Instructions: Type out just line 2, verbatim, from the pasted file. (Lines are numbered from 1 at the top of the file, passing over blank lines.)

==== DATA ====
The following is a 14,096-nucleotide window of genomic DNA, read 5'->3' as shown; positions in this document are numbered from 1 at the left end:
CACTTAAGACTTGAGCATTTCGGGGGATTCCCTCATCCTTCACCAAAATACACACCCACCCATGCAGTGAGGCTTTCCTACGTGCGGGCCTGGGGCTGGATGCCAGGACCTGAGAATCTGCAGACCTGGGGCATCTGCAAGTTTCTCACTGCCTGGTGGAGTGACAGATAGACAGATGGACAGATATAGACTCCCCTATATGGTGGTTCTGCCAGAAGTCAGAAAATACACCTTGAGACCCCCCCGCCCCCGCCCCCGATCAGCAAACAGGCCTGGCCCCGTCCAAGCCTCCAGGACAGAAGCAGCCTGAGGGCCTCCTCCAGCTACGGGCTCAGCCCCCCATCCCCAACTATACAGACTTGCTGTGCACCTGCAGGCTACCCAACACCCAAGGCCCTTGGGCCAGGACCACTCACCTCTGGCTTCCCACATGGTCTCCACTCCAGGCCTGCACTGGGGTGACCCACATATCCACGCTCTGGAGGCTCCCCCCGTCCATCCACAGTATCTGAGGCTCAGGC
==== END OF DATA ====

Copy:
CACTTAAGACTTGAGCATTTCGGGGGATTCCCTCATCCTTCACCAAAATACACACCCACCCATGCAGTGAGGCTTTCCTACGTGCGGGCCTGGGGCTGGATGCCAGGACCTGAGAATCTGCAGACCTGGGGCATCTGCAAGTTTCTCACTGCCTGGTGGAGTGACAGATAGACAGATGGACAGATATAGACTCCCCTATATGGTGGTTCTGCCAGAAGTCAGAAAATACACCTTGAGACCCCCCCGCCCCCGCCCCCGATCAGCAAACAGGCCTGGCCCCGTCCAAGCCTCCAGGACAGAAGCAGCCTGAGGGCCTCCTCCAGCTACGGGCTCAGCCCCCCATCCCCAACTATACAGACTTGCTGTGCACCTGCAGGCTACCCAACACCCAAGGCCCTTGGGCCAGGACCACTCACCTCTGGCTTCCCACATGGTCTCCACTCCAGGCCTGCACTGGGGTGACCCACATATCCACGCTCTGGAGGCTCCCCCCGTCCATCCACAGTATCTGAGGCTCAGGC